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Assistance Dog Gives Bay of Plenty Girl Freedom, Independence and ‘A Voice’


The Farrell family of Omokoroa, Bay of Plenty, has witnessed the life-altering changes an assistance dog can bring to a family or person affected by a disability since Labrador Lobo joined them in 2015.

The Farrells are sharing their story as Assistance Dogs NZ Trust (ADNZT) launches their Appeal Week this week, petitioning the public to help fund the organisation’s plans to double its dog training graduates within the next three years.

This will start to address the escalating need within the New Zealand disabled community for assistance dogs that offer independence and crucial daily aid.

ADNZT trains specialist public access dogs for clients with a wide range of disabilities, from autism to brain injuries to Down syndrome, meaning the pool of eligible applicants is substantial.

For the Farrells, whose daughter Georgie has autism spectrum disorder, global development delay and speech delay with hearing issues, Lobo ensured Georgie didn’t run away from her parents into dangerous situations like busy roads. 

The dog also helped her become more verbal through her interactions with him.

“Prior to Lobo, we weren’t able to go out as a family, and if we did we always had to hold Georgie’s hands or her wrists to keep her safe. Having to put a harness on her meant we were subject to many judgemental looks, as Georgie’s disability isn’t immediately obvious,” explains her mother, Liz Farrell.

“Lobo taught her patience and tolerance, kept her calm and improved her language from hand gestures and grunts to spoken words. Trips to the supermarket or the park were now possible and in fact enjoyable with Lobo as her anchor.”


Six years later, Georgie is able to take the school bus and cross the road by herself, giving her independence that would not be otherwise possible.

However, at the start of this year, Lobo passed away suddenly due to a ruptured spleen, leaving a large hole in the Farrell family.

“With the strides, Georgie had made, we weren’t immediately sure if we would get another dog after Lobo passed. However, she did struggle after the loss; we had been able to have our life as a family due to Lobo, and then when he was gone, I liken it to if you use a wheelchair and that broke. Lobo was a key mobility aid.

“So we spoke to the ADNZT team about a new dog but were clear that we didn’t want to affect another family’s opportunity or place on the waiting list.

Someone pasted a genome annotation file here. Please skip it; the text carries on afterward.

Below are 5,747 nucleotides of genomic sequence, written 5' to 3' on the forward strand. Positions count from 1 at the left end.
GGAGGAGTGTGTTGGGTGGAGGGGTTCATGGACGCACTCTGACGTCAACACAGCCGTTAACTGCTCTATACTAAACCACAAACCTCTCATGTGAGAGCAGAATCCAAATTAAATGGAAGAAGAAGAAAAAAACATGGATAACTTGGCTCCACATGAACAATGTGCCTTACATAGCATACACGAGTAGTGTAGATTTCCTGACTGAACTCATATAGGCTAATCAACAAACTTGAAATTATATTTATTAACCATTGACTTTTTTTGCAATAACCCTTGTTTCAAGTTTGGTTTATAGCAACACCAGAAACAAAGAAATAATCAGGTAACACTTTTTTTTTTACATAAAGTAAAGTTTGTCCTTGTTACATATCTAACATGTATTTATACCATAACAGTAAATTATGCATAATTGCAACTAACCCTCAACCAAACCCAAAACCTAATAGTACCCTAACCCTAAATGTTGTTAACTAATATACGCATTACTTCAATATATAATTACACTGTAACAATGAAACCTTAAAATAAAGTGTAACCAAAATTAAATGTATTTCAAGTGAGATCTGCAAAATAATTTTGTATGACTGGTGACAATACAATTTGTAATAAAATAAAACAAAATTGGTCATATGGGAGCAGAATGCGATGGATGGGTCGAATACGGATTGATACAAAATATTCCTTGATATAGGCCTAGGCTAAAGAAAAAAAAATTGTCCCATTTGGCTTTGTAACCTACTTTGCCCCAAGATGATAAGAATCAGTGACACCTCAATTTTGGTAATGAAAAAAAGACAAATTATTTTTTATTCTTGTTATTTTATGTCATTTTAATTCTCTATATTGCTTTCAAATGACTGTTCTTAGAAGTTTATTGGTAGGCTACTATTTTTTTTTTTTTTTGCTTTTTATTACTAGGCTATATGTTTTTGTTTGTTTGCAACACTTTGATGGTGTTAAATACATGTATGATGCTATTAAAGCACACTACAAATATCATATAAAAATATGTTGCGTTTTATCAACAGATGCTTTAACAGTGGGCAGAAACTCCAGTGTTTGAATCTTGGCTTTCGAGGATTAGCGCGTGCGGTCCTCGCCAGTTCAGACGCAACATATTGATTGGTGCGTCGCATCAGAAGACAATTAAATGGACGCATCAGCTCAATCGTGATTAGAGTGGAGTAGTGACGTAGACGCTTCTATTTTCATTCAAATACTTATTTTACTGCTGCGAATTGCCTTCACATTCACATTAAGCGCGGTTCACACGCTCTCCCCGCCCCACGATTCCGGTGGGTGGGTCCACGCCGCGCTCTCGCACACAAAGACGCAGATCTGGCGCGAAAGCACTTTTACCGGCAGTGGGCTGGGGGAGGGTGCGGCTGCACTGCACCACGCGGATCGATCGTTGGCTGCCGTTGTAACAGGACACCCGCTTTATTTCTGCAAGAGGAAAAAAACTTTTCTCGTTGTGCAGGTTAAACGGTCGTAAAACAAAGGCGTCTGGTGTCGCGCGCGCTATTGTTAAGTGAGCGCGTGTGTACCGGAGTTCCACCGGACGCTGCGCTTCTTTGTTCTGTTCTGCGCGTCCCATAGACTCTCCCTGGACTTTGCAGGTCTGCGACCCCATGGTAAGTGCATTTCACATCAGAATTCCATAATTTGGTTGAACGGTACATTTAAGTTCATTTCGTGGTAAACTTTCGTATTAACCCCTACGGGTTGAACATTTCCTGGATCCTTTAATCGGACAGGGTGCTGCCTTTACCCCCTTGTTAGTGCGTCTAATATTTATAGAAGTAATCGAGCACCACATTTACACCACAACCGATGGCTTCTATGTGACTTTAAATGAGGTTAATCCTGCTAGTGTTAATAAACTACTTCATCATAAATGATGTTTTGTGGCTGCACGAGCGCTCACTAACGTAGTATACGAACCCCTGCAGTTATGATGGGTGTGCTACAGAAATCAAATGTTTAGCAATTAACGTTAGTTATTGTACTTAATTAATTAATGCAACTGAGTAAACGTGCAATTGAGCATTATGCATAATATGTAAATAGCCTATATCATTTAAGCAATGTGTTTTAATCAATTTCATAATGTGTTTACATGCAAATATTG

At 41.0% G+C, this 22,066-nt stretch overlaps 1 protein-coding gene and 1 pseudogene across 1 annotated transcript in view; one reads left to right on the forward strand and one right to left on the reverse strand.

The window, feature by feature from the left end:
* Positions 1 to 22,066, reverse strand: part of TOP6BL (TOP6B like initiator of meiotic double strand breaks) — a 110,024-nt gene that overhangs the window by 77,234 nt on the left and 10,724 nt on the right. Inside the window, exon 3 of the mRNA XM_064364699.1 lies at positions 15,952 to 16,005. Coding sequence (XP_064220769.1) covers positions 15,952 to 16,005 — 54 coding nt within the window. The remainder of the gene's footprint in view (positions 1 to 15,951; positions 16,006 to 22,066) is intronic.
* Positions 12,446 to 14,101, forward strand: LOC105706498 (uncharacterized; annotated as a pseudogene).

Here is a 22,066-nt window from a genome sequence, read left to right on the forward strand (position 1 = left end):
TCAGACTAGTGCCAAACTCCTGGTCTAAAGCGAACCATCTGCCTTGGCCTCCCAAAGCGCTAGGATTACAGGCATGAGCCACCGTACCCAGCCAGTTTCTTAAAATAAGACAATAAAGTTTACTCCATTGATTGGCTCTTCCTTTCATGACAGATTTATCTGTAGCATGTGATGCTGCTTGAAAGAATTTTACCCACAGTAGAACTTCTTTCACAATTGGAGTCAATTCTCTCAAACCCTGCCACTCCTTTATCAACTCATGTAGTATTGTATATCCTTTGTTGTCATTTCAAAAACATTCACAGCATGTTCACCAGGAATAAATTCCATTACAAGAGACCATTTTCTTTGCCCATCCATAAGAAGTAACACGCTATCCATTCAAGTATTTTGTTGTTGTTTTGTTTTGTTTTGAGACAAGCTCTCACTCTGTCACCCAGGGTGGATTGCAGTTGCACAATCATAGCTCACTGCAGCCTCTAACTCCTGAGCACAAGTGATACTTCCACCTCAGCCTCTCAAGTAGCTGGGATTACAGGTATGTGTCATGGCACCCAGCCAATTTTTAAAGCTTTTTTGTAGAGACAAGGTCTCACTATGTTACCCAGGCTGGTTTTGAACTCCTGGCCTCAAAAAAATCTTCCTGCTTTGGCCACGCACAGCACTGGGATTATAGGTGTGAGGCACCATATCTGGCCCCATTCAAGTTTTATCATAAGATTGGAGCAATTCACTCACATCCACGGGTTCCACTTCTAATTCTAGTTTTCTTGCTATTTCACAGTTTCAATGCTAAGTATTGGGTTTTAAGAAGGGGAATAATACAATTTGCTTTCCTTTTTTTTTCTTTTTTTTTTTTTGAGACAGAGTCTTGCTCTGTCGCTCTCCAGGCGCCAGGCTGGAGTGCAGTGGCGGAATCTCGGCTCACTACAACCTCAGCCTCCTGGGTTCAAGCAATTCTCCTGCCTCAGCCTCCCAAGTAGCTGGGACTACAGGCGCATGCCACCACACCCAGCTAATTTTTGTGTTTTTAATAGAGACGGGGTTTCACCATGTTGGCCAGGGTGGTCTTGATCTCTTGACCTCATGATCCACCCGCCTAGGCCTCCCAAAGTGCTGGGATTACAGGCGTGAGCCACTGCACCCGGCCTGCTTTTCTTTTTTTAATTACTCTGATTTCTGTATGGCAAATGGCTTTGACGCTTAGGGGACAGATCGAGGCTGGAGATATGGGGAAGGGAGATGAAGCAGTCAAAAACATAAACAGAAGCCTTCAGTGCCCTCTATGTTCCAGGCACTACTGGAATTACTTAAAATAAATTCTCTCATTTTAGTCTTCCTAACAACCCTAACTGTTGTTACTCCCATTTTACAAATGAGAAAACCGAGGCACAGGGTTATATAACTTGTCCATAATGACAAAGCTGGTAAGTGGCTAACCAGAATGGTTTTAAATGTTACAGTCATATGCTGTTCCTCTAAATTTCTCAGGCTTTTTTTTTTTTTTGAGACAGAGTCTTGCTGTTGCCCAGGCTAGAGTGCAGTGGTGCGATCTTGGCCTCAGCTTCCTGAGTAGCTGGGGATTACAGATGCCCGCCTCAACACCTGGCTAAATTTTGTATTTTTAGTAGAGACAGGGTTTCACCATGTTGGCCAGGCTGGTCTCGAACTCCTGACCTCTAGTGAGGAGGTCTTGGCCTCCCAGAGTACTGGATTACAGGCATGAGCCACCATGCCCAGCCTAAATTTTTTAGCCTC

“Each dog is matched and trained for a specific client’s unique needs, and so sometimes through the training process, the Trust finds that dogs are not able to be appropriately paired. Willow was tether resistant and not suitable for a smaller child, but was perfect for Georgie, so she joined our family in July.”

From the Farrells’ perspective, an assistance dog brings a measure of equity into the lives of children and adults alike, providing tangible, sustained benefits for the clients.

“It’s hard to quantify how much Lobo and Willow have helped Georgie with her development, and the choices and options they have both given her. Assistance dogs allow those with often invisible disabilities to search for and achieve acceptance, opening up a world of social interactions.”

With the charity’s current output at 8-10 trained dogs per year, plans are to increase output to 18-20 dogs trained annually by 2024.


Established in 2008, ADNZT now services 40 clients around New Zealand and has 16 puppies in training. With their waitlist now over 5 years long with over 60 people on the list, they know the only way to address this need is to increase their training capacity and therefore the number of dogs graduating each year.

Chair of Assistance Dogs NZ Trust, Sinead Horgan, explains that “The Trust doesn’t receive any government funding, and is funded solely by generous donations, sponsors such as The Lindsay Foundation, trusts and individual donors, including our puppy sponsorship programme.

“That’s why our annual Appeal Week is critical to further our plans to engage more dog trainers and ramp up our breeding programme, ultimately serving the unique needs of the disabled community.”

Assistance Dogs NZ Trust’s 2021 Appeal Week runs this week and next, and with the disruption caused by Covid-19 the charity has had to cancel their planned street collections around the country and focus on online donations.

“Street collections are crucial for charities, and the Covid-19 lockdowns severely jeopardise our fundraising income. Now we’re completely reliant on online donations to reach our target,” explains Horgan.

The hard cost of training and placing an assistance dog is $75,000 (which covers 1.5-2 years of training), which is Assistance Dogs NZ Trust’s fundraising goal for this appeal.

Each client is asked to fundraise $20,000 toward their dog, which they often achieve with creative fundraising efforts while also covering large medical bills and full or part-time care.

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